Legend has it a cat has nine lives. But how many shades of colours can a cat have? What if I tell you such a wild feline does, in fact, exist in our forests?
Today, we celebrate a mid-sized forest cat called the golden cat of Asia.
As the name implies, this enigmatic cat comes in a standard orange-gold coat.
There are five other coat colours that the cat can develop. These colours, we call them morph, are strikingly different from one another.
So baffling were the differences that scientists, upon the first encounter, had thought there were multiple species instead of one!
The Asiatic golden cat roams the forests of South and Southeast Asia. It lives in Bangladesh.
It is so rare that valid records in the country can be counted on the fingers of one hand.
Today, we look into these records and highlight a spectacular discovery.
Recently, for the first time, a systematic camera-trapping survey in Sylhet division of Bangladesh has discovered the Asian golden cat in the forest reserves of Habiganj and Moulvibazar districts.
These mixed-evergreen, stream-fed forest stands are trans-border, connected to the formidable Tripura Hills of India.
The biologically uncharted region forms the western tip of the Indo-Burma Biodiversity Hotspot where concerted researches are very few.
Northeast Bangladesh Carnivore Conservation Initiative (NBCCI), a carnivore-research group formed by early-career zoologists of Bangladesh, made the discovery among many other spectacular findings.
The novel and non-invasive camera-trap technology is globally applied to monitor terrestrial mammals. The technique has gained popularity in Bangladesh only in recent years.
The Asian golden cat (Catopuma temminckii), a medium-sized feline, is native to the northeastern forests of the Indian Subcontinent, Southeast Asia, and southern China.
At a head-to-body length, the cat stays between 66 cm and 105 cm with a 40 to 57 cm long tail. It stands 56 cm tall at shoulder height.
Forests of Sylhet and Chattogram are reportedly considered as golden cat range.
However, the species is extremely rare. There are less than 10 reported occurrences of the cat in the country.
Eminent biologist Dr Reza Khan first collected a golden cat skin in 1982 from the Hill Tracts of Chattogram. The only existing study on the golden cats of Bangladesh was carried out by Dr Monirul H Khan, professor of zoology, Jahangirnagar University.
The 2008 work discussed bushmeat hunting in the Hill Tracts as a threat to the cat.
Ronald Halder, a bird-watcher, also had a brief encounter with the cat while on a bird-photography trip in Bandarban district.
Nearly a decade later, Creative Conservation Alliance (CCA), a conservation NGO, camera-trapped the species from Sangu-Matamuhuri reserve forests.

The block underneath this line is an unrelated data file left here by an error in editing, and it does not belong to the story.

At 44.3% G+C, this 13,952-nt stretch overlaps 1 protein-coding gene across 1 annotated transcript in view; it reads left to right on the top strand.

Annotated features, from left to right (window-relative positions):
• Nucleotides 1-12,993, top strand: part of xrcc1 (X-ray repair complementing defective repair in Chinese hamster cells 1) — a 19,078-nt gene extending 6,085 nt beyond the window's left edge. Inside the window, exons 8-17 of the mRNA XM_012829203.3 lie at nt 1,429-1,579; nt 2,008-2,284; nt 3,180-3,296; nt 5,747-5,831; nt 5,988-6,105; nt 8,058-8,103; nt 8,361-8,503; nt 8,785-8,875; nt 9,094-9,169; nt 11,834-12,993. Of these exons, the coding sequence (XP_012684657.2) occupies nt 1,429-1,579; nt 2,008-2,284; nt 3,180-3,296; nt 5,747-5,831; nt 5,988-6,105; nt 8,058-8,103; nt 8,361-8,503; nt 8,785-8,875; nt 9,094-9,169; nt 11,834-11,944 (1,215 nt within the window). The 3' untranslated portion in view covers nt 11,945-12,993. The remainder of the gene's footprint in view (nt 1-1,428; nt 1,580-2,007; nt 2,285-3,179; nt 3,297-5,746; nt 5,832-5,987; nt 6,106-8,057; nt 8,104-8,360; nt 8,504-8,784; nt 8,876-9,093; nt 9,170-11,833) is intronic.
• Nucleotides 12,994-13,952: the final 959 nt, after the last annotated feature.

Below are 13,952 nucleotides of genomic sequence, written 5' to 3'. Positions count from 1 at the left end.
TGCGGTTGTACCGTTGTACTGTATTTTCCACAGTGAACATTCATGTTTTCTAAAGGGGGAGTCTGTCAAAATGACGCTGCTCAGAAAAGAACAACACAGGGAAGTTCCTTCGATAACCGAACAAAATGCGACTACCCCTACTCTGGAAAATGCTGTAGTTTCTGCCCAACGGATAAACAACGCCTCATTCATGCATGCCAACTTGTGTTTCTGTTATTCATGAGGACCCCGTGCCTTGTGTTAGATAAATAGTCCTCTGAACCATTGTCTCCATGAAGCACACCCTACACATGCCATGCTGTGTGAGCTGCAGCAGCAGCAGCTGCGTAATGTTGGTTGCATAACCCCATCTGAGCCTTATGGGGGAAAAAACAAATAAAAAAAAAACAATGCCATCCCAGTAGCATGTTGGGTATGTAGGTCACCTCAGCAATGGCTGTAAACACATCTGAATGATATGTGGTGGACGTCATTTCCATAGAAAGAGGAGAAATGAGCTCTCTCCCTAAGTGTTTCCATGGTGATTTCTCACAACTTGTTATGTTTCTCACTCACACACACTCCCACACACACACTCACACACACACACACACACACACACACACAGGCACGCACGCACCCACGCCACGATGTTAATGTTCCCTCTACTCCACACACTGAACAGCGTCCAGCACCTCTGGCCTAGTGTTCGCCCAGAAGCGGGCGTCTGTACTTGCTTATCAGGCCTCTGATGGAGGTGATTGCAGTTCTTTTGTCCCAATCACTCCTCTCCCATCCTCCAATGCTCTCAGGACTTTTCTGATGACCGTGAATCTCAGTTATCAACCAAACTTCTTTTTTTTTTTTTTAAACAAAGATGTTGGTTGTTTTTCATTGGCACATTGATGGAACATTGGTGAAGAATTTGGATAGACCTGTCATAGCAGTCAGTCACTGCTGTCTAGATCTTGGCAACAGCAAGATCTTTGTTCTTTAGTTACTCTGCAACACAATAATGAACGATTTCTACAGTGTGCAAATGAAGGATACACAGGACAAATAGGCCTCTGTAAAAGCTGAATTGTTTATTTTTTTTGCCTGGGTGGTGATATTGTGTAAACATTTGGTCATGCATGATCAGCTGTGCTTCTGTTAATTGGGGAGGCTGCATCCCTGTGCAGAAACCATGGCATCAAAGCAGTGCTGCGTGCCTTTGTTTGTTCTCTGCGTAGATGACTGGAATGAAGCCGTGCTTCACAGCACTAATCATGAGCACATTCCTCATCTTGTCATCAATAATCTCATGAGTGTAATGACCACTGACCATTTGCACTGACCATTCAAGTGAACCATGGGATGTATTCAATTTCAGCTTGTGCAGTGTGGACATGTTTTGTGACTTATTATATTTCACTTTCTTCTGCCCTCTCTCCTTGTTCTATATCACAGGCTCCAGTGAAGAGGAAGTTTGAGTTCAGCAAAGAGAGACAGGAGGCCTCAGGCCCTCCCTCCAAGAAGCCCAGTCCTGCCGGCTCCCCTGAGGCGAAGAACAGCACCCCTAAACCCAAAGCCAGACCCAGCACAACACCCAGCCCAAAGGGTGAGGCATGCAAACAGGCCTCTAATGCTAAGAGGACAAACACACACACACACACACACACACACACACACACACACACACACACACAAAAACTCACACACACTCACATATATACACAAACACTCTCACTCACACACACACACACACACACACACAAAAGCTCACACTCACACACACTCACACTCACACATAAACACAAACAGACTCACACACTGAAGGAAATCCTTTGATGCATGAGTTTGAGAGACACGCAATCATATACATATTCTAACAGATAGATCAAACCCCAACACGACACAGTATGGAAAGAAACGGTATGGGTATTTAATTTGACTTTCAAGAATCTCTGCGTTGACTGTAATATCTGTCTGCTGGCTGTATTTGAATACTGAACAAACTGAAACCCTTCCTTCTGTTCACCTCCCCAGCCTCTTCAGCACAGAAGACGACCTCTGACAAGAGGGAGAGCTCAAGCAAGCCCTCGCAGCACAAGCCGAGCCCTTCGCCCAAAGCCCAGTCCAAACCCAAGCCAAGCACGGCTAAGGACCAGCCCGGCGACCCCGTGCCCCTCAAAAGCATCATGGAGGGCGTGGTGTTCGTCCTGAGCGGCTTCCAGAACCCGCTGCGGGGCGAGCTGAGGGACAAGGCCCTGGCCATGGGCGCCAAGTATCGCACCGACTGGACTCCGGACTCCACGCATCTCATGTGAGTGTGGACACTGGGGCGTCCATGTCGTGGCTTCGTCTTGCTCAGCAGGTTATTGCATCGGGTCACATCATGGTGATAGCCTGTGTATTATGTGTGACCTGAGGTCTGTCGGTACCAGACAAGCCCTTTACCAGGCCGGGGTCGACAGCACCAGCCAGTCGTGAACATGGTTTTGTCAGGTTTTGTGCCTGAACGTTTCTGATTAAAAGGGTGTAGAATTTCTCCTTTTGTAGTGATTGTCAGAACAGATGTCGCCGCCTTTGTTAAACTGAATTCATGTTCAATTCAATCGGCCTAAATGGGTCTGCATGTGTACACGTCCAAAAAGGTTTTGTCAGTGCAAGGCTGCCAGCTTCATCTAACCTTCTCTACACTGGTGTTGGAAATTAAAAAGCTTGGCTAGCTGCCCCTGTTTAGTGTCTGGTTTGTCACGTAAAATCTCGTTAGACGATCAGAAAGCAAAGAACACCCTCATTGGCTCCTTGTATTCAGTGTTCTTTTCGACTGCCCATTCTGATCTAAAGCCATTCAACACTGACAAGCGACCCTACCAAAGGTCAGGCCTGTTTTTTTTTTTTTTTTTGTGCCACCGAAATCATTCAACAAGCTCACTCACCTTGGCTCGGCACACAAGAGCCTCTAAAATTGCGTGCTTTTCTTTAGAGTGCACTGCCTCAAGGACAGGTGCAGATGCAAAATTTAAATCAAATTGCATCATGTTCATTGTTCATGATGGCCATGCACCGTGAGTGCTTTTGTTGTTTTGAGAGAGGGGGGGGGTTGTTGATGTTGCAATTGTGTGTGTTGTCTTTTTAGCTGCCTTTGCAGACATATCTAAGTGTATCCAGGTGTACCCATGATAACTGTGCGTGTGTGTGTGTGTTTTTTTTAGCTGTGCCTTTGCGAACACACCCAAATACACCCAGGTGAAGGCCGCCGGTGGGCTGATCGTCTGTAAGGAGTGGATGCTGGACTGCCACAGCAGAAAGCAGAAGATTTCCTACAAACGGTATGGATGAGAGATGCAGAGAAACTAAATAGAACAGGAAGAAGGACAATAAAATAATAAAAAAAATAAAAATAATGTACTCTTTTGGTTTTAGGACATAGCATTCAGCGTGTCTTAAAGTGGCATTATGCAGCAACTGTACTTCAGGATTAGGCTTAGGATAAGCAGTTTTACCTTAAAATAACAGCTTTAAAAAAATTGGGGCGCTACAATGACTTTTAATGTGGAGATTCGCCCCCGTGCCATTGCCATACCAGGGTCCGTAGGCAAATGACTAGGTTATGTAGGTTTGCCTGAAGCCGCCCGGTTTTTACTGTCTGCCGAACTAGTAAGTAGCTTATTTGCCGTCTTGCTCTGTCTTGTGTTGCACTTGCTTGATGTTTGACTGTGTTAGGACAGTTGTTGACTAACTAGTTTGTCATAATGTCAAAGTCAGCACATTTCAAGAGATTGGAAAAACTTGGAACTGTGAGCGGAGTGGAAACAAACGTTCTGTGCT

In Sylhet division, there are only a couple of records. In 2009, a melanistic golden cat was killed purportedly as a 'black panther' in a village of Sylhet district bordering Meghalaya, India.
In 2017, another study captured the species from the forests of Moulvibazar.
In fact, forests of this trans-border region are characteristically similar, and should have golden cats in each of them, experts say.
Due to the security of the species and this reason, the exact location of the discovery has not been shared in the report.
Other than the regular golden coat colour, there are five other coat morphs of the golden cat. So far, the nominal golden, grey, and melanistic morphs are recorded in Bangladesh.
This is the first discovery of cinnamon (reddish dark brown) morph in the country.
The Asian golden cat is the only polymorphic wild cat of Asia — the fact came into the spotlight only in 2019 from a camera-trapping study in Dibang Valley, Arunachal Pradesh, India that had recorded six morphs in a single forest.
The cat, inflicted by a myriad of threats, is assessed as globally Near Threatened.
The golden cat is declared Vulnerable in the 2015 threat assessment of International Union for Conservation of Nature (IUCN) Bangladesh.
Its possible extent of occurrence is less than 2000 km2 in the country. In addition to the habitat loss, poaching for skin and fur is a serious threat to the species.
Unlike other smaller cats, the golden cat is diurnal. According to a study carried out in north-central Thailand in 2005, at least 30 km2 is required for a single individual.
However, the species is adaptable to diverse habitats including degraded forests.
The survey of NBCCI has also revealed that the region has a diverse and distinct community of terrestrial mammals.
The study found more than 10 carnivore mammals, and a rich prey assemblage including the brush-tailed porcupine, a species that is poorly studied across its range, and first-time recorded in northeastern region.
These spectacular discoveries, thus, highlights the importance of the trans-border forests of Habiganj and Moulvibazar as forest complexes where tea gardens play a crucial role as a wildlife corridor.
Other than being ignored, and treated as host for artificial safari parks, forests of Habiganj and Moulvibazar, can be the model of forest and wildlife conservation in Bangladesh. They are also ideal candidates to be a trans-border protected area complex.